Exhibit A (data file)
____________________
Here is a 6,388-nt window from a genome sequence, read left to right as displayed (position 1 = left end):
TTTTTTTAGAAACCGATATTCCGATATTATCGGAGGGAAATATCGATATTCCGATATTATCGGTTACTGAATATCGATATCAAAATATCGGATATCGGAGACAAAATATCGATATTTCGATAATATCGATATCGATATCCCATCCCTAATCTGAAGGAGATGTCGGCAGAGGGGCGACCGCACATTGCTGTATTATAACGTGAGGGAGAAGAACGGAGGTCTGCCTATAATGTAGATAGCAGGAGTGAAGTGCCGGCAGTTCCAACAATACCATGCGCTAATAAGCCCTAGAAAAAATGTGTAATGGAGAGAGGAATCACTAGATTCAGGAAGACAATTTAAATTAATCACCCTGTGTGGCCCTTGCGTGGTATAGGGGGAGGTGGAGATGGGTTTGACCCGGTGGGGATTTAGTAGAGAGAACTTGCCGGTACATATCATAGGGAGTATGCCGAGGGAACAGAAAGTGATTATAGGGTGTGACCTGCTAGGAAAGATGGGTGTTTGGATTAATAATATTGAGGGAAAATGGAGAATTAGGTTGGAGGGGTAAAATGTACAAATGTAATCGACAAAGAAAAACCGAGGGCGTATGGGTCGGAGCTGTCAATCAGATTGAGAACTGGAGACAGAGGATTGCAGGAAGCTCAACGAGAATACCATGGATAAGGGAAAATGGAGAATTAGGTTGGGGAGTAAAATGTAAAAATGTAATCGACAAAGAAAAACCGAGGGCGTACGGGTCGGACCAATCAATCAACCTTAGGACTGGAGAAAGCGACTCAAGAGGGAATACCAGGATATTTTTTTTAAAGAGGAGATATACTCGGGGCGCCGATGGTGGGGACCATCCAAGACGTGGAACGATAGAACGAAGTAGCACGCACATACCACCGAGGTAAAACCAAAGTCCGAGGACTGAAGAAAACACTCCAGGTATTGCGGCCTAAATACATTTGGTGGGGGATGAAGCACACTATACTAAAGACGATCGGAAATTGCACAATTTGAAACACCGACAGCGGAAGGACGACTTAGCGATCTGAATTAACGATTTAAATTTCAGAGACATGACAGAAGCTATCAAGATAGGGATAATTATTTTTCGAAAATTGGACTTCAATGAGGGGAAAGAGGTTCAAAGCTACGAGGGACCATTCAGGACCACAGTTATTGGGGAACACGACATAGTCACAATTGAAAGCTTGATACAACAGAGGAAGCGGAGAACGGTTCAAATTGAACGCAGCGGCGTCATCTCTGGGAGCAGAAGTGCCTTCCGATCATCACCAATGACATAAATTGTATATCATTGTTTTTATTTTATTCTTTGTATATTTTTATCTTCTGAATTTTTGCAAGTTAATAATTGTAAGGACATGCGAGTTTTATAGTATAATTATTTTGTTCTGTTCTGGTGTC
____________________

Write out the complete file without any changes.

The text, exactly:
Here is a 6,388-nt window from a genome sequence, read left to right as displayed (position 1 = left end):
TTTTTTTAGAAACCGATATTCCGATATTATCGGAGGGAAATATCGATATTCCGATATTATCGGTTACTGAATATCGATATCAAAATATCGGATATCGGAGACAAAATATCGATATTTCGATAATATCGATATCGATATCCCATCCCTAATCTGAAGGAGATGTCGGCAGAGGGGCGACCGCACATTGCTGTATTATAACGTGAGGGAGAAGAACGGAGGTCTGCCTATAATGTAGATAGCAGGAGTGAAGTGCCGGCAGTTCCAACAATACCATGCGCTAATAAGCCCTAGAAAAAATGTGTAATGGAGAGAGGAATCACTAGATTCAGGAAGACAATTTAAATTAATCACCCTGTGTGGCCCTTGCGTGGTATAGGGGGAGGTGGAGATGGGTTTGACCCGGTGGGGATTTAGTAGAGAGAACTTGCCGGTACATATCATAGGGAGTATGCCGAGGGAACAGAAAGTGATTATAGGGTGTGACCTGCTAGGAAAGATGGGTGTTTGGATTAATAATATTGAGGGAAAATGGAGAATTAGGTTGGAGGGGTAAAATGTACAAATGTAATCGACAAAGAAAAACCGAGGGCGTATGGGTCGGAGCTGTCAATCAGATTGAGAACTGGAGACAGAGGATTGCAGGAAGCTCAACGAGAATACCATGGATAAGGGAAAATGGAGAATTAGGTTGGGGAGTAAAATGTAAAAATGTAATCGACAAAGAAAAACCGAGGGCGTACGGGTCGGACCAATCAATCAACCTTAGGACTGGAGAAAGCGACTCAAGAGGGAATACCAGGATATTTTTTTTAAAGAGGAGATATACTCGGGGCGCCGATGGTGGGGACCATCCAAGACGTGGAACGATAGAACGAAGTAGCACGCACATACCACCGAGGTAAAACCAAAGTCCGAGGACTGAAGAAAACACTCCAGGTATTGCGGCCTAAATACATTTGGTGGGGGATGAAGCACACTATACTAAAGACGATCGGAAATTGCACAATTTGAAACACCGACAGCGGAAGGACGACTTAGCGATCTGAATTAACGATTTAAATTTCAGAGACATGACAGAAGCTATCAAGATAGGGATAATTATTTTTCGAAAATTGGACTTCAATGAGGGGAAAGAGGTTCAAAGCTACGAGGGACCATTCAGGACCACAGTTATTGGGGAACACGACATAGTCACAATTGAAAGCTTGATACAACAGAGGAAGCGGAGAACGGTTCAAATTGAACGCAGCGGCGTCATCTCTGGGAGCAGAAGTGCCTTCCGATCATCACCAATGACATAAATTGTATATCATTGTTTTTATTTTATTCTTTGTATATTTTTATCTTCTGAATTTTTGCAAGTTAATAATTGTAAGGACATGCGAGTTTTATAGTATAATTATTTTGTTCTGTTCTGGTGTC